Jeanette Epps is not the only astronaut NASA has removed from their planned flights
On Jan. 18, NASA announced that astronaut Jeanette Epps would not fly, as expected, to the International Space Station in June. The mission would have been historic, since she would have become the first African-American crewmember on the orbiting outpost.
The space agency hasn’t released any information about why Epps was benched from her planned mission, saying only that “these decisions are personnel matters for which NASA doesn’t provide information,” according to NASA spokesperson Brandi Dean. Epps will now work in the Astronaut Office at Johnson Space Center and await another possible flight assignment.
Epps’ removal from her planned flight isn’t without historic precedent.
NASA has benched astronauts before flights many times in its decades as a federal agency, and for many different reasons.
“Flight assignments have been changed often in the past at various stages of training for a variety of reasons,” Dean said via email.
Specifically, quite a few astronauts have been removed from their missions for health reasons.
NASA’s Ken Mattingly was pulled from the Apollo 13 crew just a few days before their scheduled launch because he was exposed to German measles.
From the ground, Mattingly was part of the team that helped bring back the Apollo 13 crew to Earth after an oxygen tank exploded, putting the lives of the crew in serious danger and forcing them to abandon their planned moon landing.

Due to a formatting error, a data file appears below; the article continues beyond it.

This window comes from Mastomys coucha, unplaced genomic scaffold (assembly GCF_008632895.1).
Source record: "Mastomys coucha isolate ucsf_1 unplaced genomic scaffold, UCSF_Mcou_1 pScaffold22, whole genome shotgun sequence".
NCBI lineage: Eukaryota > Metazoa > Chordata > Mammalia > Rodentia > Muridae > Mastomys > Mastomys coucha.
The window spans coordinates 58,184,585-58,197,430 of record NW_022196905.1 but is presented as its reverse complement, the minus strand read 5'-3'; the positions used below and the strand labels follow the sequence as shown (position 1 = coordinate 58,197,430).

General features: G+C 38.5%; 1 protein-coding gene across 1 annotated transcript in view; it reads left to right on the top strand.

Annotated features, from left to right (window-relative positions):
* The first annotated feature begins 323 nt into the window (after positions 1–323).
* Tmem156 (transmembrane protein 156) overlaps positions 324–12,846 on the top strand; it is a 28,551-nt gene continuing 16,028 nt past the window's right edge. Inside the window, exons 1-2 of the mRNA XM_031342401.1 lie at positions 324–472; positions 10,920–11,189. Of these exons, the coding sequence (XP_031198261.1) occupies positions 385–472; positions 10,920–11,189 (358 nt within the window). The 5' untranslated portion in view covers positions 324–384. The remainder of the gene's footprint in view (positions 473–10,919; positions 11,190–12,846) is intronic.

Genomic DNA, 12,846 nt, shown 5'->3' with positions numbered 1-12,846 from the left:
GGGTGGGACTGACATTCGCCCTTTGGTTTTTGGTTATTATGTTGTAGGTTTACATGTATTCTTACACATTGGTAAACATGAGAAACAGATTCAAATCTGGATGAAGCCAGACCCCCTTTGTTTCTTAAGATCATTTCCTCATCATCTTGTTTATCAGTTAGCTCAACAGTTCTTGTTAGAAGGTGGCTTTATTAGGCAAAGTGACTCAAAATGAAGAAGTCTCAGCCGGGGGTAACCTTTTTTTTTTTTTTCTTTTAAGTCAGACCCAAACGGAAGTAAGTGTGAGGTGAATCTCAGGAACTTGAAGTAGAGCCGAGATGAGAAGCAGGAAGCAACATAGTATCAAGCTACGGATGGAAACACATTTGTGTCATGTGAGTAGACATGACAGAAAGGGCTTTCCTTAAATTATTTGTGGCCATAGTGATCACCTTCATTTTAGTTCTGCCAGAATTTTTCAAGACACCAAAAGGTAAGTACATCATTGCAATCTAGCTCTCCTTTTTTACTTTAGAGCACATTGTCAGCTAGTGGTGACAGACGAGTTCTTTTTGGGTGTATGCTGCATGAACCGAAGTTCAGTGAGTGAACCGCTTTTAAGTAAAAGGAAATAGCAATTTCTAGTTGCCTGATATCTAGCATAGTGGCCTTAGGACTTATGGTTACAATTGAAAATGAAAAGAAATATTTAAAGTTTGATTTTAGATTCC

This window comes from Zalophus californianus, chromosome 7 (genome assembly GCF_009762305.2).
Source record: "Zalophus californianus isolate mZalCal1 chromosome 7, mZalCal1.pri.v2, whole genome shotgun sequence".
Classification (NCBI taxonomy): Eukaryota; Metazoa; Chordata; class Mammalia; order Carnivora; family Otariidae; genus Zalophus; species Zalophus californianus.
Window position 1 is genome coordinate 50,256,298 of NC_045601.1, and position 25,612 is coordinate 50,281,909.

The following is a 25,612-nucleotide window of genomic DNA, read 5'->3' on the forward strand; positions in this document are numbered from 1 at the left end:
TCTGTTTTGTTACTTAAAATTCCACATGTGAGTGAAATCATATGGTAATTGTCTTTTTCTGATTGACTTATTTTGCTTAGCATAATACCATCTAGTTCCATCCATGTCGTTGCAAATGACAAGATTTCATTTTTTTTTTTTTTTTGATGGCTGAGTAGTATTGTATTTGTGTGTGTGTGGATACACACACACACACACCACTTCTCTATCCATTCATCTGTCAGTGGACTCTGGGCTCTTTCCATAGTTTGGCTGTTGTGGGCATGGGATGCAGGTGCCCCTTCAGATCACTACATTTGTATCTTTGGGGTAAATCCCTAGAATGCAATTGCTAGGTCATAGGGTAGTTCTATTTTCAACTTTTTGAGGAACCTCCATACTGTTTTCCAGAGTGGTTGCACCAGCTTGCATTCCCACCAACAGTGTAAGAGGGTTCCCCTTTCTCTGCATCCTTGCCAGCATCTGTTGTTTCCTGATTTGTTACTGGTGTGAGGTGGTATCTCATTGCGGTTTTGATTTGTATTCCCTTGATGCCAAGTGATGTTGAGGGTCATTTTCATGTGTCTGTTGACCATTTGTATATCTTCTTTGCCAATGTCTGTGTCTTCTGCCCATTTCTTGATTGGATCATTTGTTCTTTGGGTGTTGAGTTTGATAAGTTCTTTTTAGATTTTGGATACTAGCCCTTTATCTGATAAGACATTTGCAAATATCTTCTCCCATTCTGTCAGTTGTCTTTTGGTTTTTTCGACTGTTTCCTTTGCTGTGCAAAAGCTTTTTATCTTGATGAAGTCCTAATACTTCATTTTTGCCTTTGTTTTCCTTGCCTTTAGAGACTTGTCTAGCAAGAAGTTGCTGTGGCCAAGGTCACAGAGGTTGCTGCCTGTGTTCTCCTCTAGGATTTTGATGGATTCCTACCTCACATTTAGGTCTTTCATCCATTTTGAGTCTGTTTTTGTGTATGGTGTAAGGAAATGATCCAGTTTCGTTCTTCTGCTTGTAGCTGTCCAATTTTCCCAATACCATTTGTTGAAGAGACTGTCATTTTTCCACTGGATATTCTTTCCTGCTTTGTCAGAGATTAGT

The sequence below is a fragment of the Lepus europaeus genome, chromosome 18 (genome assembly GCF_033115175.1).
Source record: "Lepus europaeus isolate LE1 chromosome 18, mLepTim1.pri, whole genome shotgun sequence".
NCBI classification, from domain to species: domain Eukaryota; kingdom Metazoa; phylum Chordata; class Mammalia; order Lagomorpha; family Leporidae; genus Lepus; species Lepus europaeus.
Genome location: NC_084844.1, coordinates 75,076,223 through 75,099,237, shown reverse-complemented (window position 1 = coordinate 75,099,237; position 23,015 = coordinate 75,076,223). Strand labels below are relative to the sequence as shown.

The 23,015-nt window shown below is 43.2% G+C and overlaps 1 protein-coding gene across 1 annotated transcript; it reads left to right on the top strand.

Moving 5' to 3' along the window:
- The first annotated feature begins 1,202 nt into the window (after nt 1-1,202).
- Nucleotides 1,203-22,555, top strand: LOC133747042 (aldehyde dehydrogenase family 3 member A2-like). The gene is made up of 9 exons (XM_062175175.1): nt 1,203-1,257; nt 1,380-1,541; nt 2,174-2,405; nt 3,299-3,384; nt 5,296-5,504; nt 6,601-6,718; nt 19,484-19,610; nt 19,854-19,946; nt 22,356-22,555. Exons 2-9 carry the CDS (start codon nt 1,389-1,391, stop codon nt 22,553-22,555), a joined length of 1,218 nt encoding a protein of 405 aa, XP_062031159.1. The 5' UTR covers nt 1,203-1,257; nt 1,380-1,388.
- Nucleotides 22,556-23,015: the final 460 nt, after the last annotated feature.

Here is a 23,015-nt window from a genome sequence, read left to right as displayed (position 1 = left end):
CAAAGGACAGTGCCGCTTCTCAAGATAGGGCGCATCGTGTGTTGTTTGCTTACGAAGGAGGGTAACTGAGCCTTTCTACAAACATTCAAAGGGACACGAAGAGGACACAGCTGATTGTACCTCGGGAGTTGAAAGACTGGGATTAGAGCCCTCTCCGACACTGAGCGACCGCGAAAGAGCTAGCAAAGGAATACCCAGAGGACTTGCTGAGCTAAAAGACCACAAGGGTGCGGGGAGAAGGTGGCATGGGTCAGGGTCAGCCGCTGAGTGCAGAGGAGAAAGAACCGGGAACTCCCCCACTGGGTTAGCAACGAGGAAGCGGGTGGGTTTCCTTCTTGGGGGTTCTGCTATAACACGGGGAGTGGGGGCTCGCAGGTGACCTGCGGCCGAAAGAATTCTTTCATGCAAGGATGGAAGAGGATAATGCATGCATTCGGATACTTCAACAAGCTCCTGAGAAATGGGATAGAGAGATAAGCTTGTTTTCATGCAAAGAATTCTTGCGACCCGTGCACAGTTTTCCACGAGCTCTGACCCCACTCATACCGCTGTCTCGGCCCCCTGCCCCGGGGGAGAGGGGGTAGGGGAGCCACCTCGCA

Mattingly still earned a place in cinematic history, since he was portrayed by actor Gary Sinise in the movie Apollo 13.
“Long before Jeanette Epps was pulled from her upcoming space station expedition, astronauts such as Ken Mattingly in 1970 and Don Thomas in 2002 were reassigned due to medical issues, while Mark Lee was pulled from a 2001 space station assembly shuttle mission for reasons NASA never disclosed,” space historian and editor of collectSPACE.com Robert Pearlman said in an interview.
“To their crewmates’ credit, despite the interruptions, the missions went on as planned (or in the case of Apollo 13, went awry but at no fault of Mattingly’s replacement, Jack Swigert).”
NASA also replaced Jeff Ashby in 1997 due to an illness in his family, and other astronauts have been removed due to other medical or personal issues.
“NASA invests a lot of time, effort and money in training their astronaut crews, and stresses teamwork throughout, so the decision to remove an astronaut from a flight is never taken lightly,” Pearlman said.
Epps’s 2018 mission was announced in 2017 and it immediately went viral.
News organizations profiled Epps and wrote about her expected upcoming flight, making the news of her reassignment all the more surprising.
She has not yet flown to space.
Epps was chosen as part of NASA’s 2009 astronaut class as one of 14 candidates.
Her path to NASA is different from many other astronauts, however.
Epps started off as a NASA fellow and then worked at Ford Motor Company before spending seven years at the Central Intelligence Agency.
Epps was inspired to become an astronaut after watching the first class of women become NASA astronauts decades ago.
“It was about 1980, I was nine years old. My brother came home and he looked at my grades and my twin sisters’ grades and he said, ‘You know, you guys can probably become aerospace engineers or even astronauts,'” Epps said in a NASA video.
“And this was at the time that Sally Ride [the first American woman to fly in space] and a group of women were selected to become astronauts — the first time in history. So, he made that comment and I said, ‘Wow, that would be so cool.'”
January 21, 2018 at 10:02PM